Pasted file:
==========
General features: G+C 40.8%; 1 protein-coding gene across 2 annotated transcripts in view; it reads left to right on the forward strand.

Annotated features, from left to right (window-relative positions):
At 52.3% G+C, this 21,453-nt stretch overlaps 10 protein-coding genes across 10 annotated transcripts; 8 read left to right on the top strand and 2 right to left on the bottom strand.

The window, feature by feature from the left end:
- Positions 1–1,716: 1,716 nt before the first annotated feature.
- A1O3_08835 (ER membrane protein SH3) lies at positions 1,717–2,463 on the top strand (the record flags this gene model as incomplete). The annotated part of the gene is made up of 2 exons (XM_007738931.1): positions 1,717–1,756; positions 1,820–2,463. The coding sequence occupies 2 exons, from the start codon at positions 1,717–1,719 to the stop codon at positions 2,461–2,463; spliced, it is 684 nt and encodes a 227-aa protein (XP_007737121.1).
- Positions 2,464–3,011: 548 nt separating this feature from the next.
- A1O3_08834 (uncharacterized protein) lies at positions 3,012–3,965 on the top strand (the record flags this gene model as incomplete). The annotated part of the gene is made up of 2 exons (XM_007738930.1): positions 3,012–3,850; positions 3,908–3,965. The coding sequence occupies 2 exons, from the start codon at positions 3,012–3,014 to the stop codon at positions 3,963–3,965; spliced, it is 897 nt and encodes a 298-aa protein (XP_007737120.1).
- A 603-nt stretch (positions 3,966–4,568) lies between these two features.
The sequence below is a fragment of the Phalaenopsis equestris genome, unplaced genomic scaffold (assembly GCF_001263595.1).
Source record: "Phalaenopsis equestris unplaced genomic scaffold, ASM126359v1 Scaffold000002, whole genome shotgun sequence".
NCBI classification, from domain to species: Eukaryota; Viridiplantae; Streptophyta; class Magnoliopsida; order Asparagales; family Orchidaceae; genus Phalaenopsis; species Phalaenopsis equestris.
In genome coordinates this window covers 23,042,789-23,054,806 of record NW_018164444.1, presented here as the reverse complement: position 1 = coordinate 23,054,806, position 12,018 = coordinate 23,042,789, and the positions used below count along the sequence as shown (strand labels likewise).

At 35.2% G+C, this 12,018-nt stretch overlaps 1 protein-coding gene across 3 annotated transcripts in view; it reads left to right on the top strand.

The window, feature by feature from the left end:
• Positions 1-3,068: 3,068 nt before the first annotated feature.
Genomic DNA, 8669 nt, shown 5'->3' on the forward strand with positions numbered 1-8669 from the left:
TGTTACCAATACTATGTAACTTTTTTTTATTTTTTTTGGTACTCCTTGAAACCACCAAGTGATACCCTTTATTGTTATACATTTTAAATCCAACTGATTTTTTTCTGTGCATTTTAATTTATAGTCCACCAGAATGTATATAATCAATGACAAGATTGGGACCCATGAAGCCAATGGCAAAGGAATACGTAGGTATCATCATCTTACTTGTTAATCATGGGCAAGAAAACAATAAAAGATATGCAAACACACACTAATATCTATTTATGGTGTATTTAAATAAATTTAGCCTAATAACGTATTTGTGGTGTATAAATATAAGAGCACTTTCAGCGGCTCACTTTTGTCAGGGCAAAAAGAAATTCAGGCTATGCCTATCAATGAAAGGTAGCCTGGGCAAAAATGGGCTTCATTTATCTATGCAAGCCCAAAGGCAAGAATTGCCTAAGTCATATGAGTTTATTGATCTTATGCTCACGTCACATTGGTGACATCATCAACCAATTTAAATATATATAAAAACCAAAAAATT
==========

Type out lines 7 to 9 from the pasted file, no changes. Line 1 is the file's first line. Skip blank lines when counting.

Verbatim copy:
- Positions 2,464–3,011: 548 nt separating this feature from the next.
- A1O3_08834 (uncharacterized protein) lies at positions 3,012–3,965 on the top strand (the record flags this gene model as incomplete). The annotated part of the gene is made up of 2 exons (XM_007738930.1): positions 3,012–3,850; positions 3,908–3,965. The coding sequence occupies 2 exons, from the start codon at positions 3,012–3,014 to the stop codon at positions 3,963–3,965; spliced, it is 897 nt and encodes a 298-aa protein (XP_007737120.1).
- A 603-nt stretch (positions 3,966–4,568) lies between these two features.